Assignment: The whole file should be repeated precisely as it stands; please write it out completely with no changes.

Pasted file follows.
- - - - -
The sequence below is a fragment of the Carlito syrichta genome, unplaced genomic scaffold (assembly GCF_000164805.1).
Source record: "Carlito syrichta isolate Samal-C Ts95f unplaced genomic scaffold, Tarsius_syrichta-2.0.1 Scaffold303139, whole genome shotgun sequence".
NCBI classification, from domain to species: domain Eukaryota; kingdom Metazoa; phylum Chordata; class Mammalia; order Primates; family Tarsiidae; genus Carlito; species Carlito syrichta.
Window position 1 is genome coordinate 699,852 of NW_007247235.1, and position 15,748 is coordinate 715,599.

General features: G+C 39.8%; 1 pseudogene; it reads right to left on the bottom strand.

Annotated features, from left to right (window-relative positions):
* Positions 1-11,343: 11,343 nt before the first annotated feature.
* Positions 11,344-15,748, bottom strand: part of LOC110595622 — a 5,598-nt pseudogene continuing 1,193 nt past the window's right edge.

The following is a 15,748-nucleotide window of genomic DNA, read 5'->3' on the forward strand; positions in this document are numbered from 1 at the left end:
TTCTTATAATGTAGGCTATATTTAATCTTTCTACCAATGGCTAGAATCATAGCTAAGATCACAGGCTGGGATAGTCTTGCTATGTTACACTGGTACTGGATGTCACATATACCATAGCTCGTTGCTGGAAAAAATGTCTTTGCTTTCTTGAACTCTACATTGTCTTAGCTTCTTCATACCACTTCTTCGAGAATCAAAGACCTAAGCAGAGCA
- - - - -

The sequence below is a fragment of the Carlito syrichta genome, unplaced genomic scaffold (assembly GCF_000164805.1).
Source record: "Carlito syrichta isolate Samal-C Ts95f unplaced genomic scaffold, Tarsius_syrichta-2.0.1 Scaffold303139, whole genome shotgun sequence".
NCBI classification, from domain to species: domain Eukaryota; kingdom Metazoa; phylum Chordata; class Mammalia; order Primates; family Tarsiidae; genus Carlito; species Carlito syrichta.
Window position 1 is genome coordinate 699,852 of NW_007247235.1, and position 15,748 is coordinate 715,599.

General features: G+C 39.8%; 1 pseudogene; it reads right to left on the bottom strand.

Annotated features, from left to right (window-relative positions):
* Positions 1-11,343: 11,343 nt before the first annotated feature.
* Positions 11,344-15,748, bottom strand: part of LOC110595622 — a 5,598-nt pseudogene continuing 1,193 nt past the window's right edge.

The following is a 15,748-nucleotide window of genomic DNA, read 5'->3' on the forward strand; positions in this document are numbered from 1 at the left end:
TTCTTATAATGTAGGCTATATTTAATCTTTCTACCAATGGCTAGAATCATAGCTAAGATCACAGGCTGGGATAGTCTTGCTATGTTACACTGGTACTGGATGTCACATATACCATAGCTCGTTGCTGGAAAAAATGTCTTTGCTTTCTTGAACTCTACATTGTCTTAGCTTCTTCATACCACTTCTTCGAGAATCAAAGACCTAAGCAGAGCA